Hickey Injury Forces Islanders Into Decision-Making Mode

Ever since he was claimed off of waivers by Garth Snow during the lockout shortened ’12-’13 NHL season, Thomas Hickey has been a model of consistency for the New York Islanders.

Tending to his role as a bottom-pair defenseman, Hickey has been a stabilizing presence for the Isles with his positional play and spatial awareness – even if some Islanders fans might not necessarily agree. Scoring 22 points in each of his last two campaigns – and missing only one game in that span – Hickey was the closest thing that the Islanders had to an iron man on the back-end of their defensive pairings.

Of course, defensemen such as Brian Strait and Marek Zidlicky have been cogs on the Isles’ third defensive unit this season, but neither of the two rearguards possess the same versatility as Hickey – which makes Jack Capuano’s announcement of the d-man’s injury that much more frustrating.

As a result of Hickey being out indefinitely, Snow and the Islanders will be tasked with finding a suitable replacement for the defenseman, be it via the re-insertion of Zidlicky into the starting lineup or a dip into New York’s ever-so-promising prospect pipeline.

Can Zidlicky-Strait Get It Done?

Marek Zidlicky Detroit Red Wings
Would Marek Zidlicky and Brian Strait be able to hold down New York’s third pair while Thomas Hickey is sidelined? (Charles LeClaire-USA TODAY Sports)

Over the course of his lengthy NHL career, Zidlicky has shown that he is more than capable of fulfilling his role as an offensive-minded defenseman.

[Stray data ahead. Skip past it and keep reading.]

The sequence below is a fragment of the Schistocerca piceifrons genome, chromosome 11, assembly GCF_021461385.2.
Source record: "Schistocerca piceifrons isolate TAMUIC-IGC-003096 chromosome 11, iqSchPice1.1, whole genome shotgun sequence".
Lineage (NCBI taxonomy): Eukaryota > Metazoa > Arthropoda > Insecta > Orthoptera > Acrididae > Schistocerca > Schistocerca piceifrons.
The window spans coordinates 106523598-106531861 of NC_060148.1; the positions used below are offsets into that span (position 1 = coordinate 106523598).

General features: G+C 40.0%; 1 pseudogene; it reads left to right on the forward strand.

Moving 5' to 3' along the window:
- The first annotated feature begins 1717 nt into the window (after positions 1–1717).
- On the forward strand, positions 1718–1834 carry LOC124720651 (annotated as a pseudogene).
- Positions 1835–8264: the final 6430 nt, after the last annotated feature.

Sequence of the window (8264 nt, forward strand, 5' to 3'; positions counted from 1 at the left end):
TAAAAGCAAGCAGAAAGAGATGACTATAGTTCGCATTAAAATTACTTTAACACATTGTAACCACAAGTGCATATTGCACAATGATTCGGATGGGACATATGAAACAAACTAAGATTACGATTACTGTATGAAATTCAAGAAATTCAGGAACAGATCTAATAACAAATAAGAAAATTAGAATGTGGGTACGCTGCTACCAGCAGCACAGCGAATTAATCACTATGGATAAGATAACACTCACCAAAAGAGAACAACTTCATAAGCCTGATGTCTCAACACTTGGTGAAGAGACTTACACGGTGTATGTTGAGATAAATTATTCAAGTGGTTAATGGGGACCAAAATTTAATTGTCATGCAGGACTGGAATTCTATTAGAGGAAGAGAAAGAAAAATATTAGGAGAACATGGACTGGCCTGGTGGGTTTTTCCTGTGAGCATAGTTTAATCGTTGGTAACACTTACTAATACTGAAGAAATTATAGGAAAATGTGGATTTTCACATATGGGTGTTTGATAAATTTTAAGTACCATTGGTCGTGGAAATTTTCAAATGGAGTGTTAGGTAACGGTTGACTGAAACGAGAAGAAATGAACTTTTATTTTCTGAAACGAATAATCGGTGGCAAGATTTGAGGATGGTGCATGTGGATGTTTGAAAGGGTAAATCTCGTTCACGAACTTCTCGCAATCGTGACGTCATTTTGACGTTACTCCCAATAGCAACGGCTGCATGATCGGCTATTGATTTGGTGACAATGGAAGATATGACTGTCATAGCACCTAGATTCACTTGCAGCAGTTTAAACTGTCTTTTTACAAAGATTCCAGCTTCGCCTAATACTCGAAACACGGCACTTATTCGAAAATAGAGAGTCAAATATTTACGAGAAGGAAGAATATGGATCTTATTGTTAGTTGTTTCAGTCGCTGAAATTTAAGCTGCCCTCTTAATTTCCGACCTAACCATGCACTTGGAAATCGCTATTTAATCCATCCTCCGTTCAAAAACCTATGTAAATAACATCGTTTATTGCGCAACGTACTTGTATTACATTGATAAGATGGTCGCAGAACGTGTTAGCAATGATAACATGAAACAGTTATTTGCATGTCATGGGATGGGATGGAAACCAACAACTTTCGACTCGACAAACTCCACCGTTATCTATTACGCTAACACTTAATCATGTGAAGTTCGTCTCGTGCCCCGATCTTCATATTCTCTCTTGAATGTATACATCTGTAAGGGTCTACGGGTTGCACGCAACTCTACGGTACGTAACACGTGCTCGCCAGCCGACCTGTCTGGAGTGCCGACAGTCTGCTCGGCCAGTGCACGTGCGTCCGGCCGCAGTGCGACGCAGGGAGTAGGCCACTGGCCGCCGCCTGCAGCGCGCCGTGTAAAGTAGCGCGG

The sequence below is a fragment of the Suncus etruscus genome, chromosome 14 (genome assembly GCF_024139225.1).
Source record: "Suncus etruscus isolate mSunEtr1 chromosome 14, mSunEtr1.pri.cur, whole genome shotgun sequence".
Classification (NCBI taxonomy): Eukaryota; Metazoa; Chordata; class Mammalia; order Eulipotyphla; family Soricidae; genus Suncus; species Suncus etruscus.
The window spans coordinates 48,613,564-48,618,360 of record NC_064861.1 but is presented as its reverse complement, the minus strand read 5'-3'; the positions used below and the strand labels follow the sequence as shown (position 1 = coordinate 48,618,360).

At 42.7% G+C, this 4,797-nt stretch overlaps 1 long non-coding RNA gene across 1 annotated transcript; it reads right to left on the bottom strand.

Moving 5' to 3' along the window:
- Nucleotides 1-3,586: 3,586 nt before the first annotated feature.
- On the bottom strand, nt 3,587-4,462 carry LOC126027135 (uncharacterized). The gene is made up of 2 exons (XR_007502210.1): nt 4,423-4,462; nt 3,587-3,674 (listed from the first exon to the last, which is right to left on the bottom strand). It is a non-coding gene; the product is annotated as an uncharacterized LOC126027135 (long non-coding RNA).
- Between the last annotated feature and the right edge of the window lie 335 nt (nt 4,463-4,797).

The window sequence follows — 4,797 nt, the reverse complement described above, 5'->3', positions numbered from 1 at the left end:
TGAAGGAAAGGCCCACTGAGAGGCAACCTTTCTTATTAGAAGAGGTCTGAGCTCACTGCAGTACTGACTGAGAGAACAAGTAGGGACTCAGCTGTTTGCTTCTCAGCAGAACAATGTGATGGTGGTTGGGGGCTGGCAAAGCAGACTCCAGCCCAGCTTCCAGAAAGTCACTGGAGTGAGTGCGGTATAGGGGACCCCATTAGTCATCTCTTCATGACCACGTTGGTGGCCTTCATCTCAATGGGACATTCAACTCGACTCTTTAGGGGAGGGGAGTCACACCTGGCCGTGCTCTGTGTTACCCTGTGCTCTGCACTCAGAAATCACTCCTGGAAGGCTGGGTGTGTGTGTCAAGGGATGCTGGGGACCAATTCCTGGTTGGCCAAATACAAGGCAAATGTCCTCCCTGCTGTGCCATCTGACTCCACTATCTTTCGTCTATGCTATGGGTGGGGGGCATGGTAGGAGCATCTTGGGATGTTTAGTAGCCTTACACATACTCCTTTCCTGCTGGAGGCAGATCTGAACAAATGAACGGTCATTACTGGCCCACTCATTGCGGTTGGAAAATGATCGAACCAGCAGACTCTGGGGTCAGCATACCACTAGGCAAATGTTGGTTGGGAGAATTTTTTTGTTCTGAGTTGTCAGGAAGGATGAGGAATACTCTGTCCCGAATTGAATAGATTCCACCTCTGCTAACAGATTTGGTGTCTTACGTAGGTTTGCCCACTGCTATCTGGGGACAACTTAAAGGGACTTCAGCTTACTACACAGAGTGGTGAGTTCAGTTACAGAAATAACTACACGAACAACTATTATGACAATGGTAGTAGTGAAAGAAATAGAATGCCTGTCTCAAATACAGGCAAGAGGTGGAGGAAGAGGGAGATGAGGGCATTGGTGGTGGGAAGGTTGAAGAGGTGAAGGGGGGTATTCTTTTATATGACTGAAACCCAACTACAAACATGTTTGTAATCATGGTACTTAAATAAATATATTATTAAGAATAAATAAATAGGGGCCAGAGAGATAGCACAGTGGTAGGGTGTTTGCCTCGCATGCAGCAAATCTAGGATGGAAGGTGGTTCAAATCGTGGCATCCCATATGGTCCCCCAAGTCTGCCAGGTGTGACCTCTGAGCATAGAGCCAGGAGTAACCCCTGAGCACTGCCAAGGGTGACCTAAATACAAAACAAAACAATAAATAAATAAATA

Racking up a current total of 404 points (86 Goals, 318 Assists) in 790 games played, Zidlicky has made a living on special teams as more than half of his points (215) have been scored on the man-advantage. Carving out a niche for himself in the NHL, Zidlicky has proven that he can get the job done with tours of duty on various bluelines – both in the Eastern and Western conferences.

Despite his impressive point totals and prowess on the power-play, the defender’s career -67 rating may leave some skeptical as to his execution of defensive duties. Of course, +/- ratings are not the be-all and end-all indicators of defensive play that some may consider them to be, but the fact that Zidlicky hasn’t registered a positive +/- over the course of a full season since 2005-2007 – which were gained on defensively-sound Predators teams – paints a fairly consistent picture of the defenseman’s shortcomings.

On the other hand, Brian Strait has been the bane of some Islanders fans’ existence ever since arriving on Long Island. Unable to stay on the ice for a full 82-game schedule, Strait has failed to reach a consistent level to his game. While the defenseman has managed to register a good amount of hits and blocked shots when he has played, the negatives associated with his game seem to outweigh his positives by far – but don’t take our word for it, just check out Lighthouse Hockey’s in-depth analysis (from last year) of how Strait impacts his team when on the ice.

Sure, there are games when Strait seemingly has it all together and doesn’t take away from the other four members on the ice with him, but how long could an offensive-defenseman and a defenseman with poor impact statistics keep New York’s third d-pairing afloat? Only time and opportunity will allow the aforementioned situation to play out, but there are certainly other options that the Islanders can consider.

Maybe Mayfield? Possibly Pulock?

Ryan Pulock Bridgeport Sound Tigers
Ryan Pulock possesses a blistering slapshot – one that was registered at 105 mph during the Isles’ most recent rookie camp – but is he what New York needs after losing a positionally-aware defender in Thomas Hickey?